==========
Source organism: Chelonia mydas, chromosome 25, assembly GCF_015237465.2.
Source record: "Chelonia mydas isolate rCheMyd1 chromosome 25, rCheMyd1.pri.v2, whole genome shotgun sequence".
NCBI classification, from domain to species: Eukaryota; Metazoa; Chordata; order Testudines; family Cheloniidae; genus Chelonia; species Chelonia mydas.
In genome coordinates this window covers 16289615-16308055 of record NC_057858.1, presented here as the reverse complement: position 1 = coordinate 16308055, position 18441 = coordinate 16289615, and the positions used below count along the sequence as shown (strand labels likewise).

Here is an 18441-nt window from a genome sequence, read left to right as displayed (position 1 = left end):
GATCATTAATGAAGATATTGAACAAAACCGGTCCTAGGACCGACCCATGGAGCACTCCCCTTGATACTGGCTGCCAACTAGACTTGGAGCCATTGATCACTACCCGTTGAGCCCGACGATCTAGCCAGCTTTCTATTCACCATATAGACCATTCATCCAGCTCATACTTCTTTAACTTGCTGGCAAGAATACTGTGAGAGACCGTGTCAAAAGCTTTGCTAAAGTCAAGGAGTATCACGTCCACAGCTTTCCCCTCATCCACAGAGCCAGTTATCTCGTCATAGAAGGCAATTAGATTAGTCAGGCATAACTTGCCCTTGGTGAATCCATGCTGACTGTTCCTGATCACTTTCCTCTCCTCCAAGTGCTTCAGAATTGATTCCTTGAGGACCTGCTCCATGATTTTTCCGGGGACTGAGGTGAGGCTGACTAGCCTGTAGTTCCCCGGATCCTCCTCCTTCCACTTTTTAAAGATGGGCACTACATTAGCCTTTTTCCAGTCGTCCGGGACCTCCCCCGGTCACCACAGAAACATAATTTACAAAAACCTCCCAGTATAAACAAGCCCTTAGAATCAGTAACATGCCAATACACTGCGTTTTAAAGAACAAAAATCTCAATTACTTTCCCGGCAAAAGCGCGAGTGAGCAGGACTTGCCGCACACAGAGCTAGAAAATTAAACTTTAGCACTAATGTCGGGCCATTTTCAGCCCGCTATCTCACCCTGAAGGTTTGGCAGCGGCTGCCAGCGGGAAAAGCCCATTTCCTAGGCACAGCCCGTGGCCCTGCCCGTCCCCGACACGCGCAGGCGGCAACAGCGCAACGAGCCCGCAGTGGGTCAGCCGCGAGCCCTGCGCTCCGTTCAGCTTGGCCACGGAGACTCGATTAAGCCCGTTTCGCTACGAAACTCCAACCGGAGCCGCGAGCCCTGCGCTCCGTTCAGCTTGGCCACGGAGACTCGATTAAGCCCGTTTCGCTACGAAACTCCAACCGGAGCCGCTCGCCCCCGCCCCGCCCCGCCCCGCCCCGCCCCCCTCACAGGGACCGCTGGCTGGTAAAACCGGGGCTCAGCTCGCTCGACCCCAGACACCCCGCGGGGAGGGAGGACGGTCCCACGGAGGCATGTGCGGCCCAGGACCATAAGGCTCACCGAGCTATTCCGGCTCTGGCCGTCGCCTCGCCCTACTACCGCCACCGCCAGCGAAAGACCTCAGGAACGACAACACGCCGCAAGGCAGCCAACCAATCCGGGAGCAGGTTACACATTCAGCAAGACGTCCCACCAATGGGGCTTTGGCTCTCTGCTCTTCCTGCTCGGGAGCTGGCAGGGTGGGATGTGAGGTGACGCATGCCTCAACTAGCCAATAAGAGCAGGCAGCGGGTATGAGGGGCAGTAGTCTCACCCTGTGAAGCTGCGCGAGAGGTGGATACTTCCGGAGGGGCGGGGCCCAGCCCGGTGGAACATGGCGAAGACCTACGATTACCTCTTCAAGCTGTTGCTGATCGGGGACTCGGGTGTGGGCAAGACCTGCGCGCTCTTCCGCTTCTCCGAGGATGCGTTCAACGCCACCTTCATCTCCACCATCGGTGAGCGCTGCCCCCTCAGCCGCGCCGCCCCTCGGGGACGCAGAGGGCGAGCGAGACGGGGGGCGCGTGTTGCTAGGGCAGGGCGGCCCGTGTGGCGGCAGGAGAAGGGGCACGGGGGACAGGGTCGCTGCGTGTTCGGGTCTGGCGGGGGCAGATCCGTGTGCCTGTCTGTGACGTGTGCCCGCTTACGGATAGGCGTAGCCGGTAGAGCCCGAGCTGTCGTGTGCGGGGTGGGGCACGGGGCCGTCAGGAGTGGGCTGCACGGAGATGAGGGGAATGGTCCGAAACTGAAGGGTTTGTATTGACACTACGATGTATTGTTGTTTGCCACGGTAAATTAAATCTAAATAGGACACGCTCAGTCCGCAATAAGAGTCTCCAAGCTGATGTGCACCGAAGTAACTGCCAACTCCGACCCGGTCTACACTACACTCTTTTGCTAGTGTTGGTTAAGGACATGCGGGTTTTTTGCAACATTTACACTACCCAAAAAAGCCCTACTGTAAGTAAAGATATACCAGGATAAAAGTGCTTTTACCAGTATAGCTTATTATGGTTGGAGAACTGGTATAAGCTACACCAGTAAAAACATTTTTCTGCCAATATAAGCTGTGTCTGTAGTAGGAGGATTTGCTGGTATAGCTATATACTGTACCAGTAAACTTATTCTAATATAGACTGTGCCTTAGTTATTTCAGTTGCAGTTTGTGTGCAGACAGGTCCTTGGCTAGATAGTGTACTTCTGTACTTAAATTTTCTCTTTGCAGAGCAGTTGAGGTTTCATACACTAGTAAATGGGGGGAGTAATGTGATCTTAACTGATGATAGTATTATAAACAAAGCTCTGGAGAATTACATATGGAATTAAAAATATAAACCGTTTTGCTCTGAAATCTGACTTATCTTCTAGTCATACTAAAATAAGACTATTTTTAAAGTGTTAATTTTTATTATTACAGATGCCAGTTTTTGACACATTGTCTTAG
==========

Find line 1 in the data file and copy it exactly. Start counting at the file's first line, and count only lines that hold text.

Source organism: Chelonia mydas, chromosome 25, assembly GCF_015237465.2.